Its hard to believe when I walk in the woods now but last year by the second week of April almost all of the snow had melted, plants were beginning to grow in sunny patches under the trees, frogs were laying eggs, and insects from bees to bugs were active. But this year everywhere I look there is deep snow and cold temperatures. In the spruce and tamarack woods there is only the occasional call of the chickadees and nuthatches. Spring flowers are a long way off.
Wandering in the woods is a favorite activity of mine and one of the ways I find new insect and other species on my land. One afternoon in mid-October while out walking along the edge of a tamarack swamp and upland deciduous-coniferous forest I saw this beautiful caterpillar with its head buried in the forest duff. Its brilliant glowing green color caught my eye immediately. Looking more closely I saw oblique pale blue, dark blue, white, and yellow stripes on each segment. And then there was the blue horn at the tail with small black dots. Its behavior was also puzzling. Why was its head partly buried in the duff?
Caterpillars with tail horns are typically some species of the sphinx moth family (Sphingidae) although not all larvae in this family have tail horns. This made my work a bit easier than say finding some small yellow and brown striped caterpillar (a future post). The first step in finding out the species was to search for images using the phrase “green sphinx caterpillar blue stripes”. This led to an abundance of photos some of which looked like my caterpillar. One was the Tobacco Hornworm (Manduca sexta) but it lacks the yellow stripes, has blue lines in a series of dots, and the horn can be white, reddish, or yellow. A closer fit was the Wild Cherry Sphinx Moth (Sphinx drupiferarum) but it also lacks yellow stripes, has pale blue stripes, and a reddish-brown horn. As its name suggests the Wild Cherry Sphinx Moth feeds on cherry (Prunus) a few scraggly shrubs of which were in growing in the area.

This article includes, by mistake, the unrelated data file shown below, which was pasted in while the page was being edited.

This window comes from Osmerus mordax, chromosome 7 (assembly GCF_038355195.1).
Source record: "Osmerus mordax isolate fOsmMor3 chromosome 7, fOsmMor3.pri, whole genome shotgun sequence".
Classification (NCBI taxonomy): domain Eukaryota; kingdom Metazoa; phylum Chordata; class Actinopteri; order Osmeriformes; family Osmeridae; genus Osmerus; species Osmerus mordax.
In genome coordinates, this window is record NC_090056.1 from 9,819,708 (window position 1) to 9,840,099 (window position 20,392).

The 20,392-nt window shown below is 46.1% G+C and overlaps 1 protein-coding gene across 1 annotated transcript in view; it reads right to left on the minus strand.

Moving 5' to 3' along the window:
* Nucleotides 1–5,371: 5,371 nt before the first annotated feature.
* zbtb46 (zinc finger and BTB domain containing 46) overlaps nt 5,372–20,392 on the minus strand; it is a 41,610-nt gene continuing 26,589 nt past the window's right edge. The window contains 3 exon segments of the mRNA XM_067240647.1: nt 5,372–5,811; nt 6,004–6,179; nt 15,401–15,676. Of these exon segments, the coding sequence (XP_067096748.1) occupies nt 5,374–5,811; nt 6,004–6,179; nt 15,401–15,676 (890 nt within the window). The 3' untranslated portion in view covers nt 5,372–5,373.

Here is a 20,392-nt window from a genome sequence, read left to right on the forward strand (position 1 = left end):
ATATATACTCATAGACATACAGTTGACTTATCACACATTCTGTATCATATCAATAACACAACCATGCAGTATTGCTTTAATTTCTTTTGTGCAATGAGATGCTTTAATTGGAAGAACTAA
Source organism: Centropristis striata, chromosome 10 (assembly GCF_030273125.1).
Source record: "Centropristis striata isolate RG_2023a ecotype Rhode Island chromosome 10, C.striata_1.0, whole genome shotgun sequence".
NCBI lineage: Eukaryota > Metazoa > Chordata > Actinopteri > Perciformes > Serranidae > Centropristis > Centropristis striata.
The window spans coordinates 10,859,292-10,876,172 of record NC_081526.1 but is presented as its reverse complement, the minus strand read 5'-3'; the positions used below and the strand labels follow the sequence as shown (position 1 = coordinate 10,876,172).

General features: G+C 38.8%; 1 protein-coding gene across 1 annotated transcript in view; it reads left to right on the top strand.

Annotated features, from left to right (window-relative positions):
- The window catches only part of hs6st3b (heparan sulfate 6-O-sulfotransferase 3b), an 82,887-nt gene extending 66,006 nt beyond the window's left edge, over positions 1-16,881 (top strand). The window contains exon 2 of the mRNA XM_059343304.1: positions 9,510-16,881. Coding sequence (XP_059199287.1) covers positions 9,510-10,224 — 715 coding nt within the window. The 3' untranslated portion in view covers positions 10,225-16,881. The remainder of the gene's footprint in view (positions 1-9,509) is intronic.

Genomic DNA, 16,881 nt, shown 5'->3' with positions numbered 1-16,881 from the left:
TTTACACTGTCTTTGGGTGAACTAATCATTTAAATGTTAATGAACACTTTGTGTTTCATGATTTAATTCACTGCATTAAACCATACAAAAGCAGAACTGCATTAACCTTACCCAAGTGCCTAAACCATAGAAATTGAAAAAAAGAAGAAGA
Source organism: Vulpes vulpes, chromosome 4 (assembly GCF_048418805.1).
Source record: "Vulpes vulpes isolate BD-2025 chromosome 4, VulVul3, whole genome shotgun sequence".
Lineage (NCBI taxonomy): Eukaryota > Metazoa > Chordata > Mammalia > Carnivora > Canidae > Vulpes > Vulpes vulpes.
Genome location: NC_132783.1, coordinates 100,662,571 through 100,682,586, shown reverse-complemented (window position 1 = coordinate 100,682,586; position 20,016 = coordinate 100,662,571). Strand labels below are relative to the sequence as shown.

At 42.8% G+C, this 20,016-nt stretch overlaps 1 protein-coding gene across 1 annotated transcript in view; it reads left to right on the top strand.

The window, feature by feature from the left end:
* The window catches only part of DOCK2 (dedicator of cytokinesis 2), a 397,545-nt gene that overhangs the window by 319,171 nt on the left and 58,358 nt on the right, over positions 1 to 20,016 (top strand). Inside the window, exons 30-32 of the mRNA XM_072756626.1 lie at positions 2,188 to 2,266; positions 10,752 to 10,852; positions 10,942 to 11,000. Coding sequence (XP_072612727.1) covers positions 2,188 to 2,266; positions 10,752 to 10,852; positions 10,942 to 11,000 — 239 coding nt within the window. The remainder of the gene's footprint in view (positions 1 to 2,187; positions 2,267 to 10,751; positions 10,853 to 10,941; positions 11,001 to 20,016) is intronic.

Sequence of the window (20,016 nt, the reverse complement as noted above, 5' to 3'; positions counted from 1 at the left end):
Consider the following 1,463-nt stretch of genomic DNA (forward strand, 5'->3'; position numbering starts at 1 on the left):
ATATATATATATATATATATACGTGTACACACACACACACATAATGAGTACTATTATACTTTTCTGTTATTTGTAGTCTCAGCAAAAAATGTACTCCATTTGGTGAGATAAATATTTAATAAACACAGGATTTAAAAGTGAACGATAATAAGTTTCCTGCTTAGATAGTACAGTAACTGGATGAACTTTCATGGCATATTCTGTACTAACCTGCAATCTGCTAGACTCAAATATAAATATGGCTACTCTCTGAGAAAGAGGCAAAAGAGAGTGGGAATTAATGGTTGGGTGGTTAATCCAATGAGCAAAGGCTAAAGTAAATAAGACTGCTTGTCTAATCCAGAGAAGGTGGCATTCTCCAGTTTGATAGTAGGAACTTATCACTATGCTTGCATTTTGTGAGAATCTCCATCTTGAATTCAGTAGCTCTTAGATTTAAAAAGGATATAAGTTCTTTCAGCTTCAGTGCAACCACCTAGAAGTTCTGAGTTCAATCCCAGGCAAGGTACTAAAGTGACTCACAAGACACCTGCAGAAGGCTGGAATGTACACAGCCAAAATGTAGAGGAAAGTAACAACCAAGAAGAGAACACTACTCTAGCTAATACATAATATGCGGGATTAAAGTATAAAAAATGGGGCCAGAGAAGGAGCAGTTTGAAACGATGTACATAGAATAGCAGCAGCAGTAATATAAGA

None of the Sphinx Moth larva images were like this caterpillar except for the Laurel Sphinx Moth (Sphinx kalmiae). It was off to BugGuide and the Moth Photographer’s Group where the description and photos seemed to confirm this.
Continuing my research I found another website, Sphingidae of the Americas linked from the Moth Photographers Group page on Sphinx kalmiae, that is very helpful in identifying Sphinx Moth caterpillars. Sphingidae of the Americas is dedicated to all Sphinx Moths in North, Central, and South America, and the Caribbean and includes photos of larval, pupal, and adult stages with information on distribution, flight times, and larval host plants (when known).
Description, Range, Life History of the Laurel Sphinx Moth
Principle larval host plants are in the Oleacea (Olive Family) and include species of ash (Fraxinus), fringe tree (Chionanthus virginicus), common lilac (Syringa vulgaris), and privet (Ligustrum). Laurel Sphinx Moth larva have also been reported feeding on hackberry (Celtis occidentalis, Ulmaceae), mountain laurel (Kalmia latifolia, Ericaceae), yellow bush honeysuckle (Diervilla lonicera, Caprifoliaceae), and mountain holly (Nemopanthus mucronata, Aquifoliaceae). Growing at the location where I found this caterpillar are black ash trees and yellow bush honeysuckle. There is also winterberry (Ilex verticillata) which is in the same family as mountain holly. It would be interesting to know whether the Laurel Sphinx larvae eat this also. Whether they eat mountain laurel (Kalmia latifolia) or not is questionable as the species epithet “kalmiae” is probably from the name of the 18th century naturalist Pehr Kalm and not from laurel plants (also named after him). Adult moths nectar at flowers usually at night but can be attracted to baits of fermented fruit mixed with sugar and beer.
The Laurel Sphinx Moth is a medium-sized moth with a wingspan of 7.5 to 10 cm. The forewings are yellow-brown with some fine dark brown lines along the wing veins. The reniform spot (a kidney-shaped marking found on the forewings of many moth species) is black. The underwings are also yellow-brown but with broad dark brown antemedial and postmedial bands.
Laurel Sphinx Moth occurs in the eastern half of the United States from Maine to North Carolina and west to Texas, Oklahoma, and Nebraska, and north to Newfoundland, Quebec, Ontario, Manitoba, and Saskatchewan in Canada.
Class Insecta – Insects
Order Lepidoptera – (Butterflies, Skippers, and Moths)
Superfamily – Bombycoidea (Silkworm, Sphinx, and Royal Moths)
Family – Sphingidae (Sphinx Moths)
Subfamily – Sphinginae
Tribe – Sphingini
Genus and species – Sphinx kalmiae (Laurel Sphinx Moth)
So, was this caterpillar stuck in the duff or in any sort of trouble? No, as it turns out there are many moth species in Sphingidae whose larvae burrow into loose soil just before pupating which is what this one was doing. If all goes well this winter then come late May or early June an adult Laurel Sphinx Moth will emerge and begin the cycle all over again. Maybe I’ll see the adult Laurel Sphinx Moth this coming summer sipping on overripe banana mush and beer.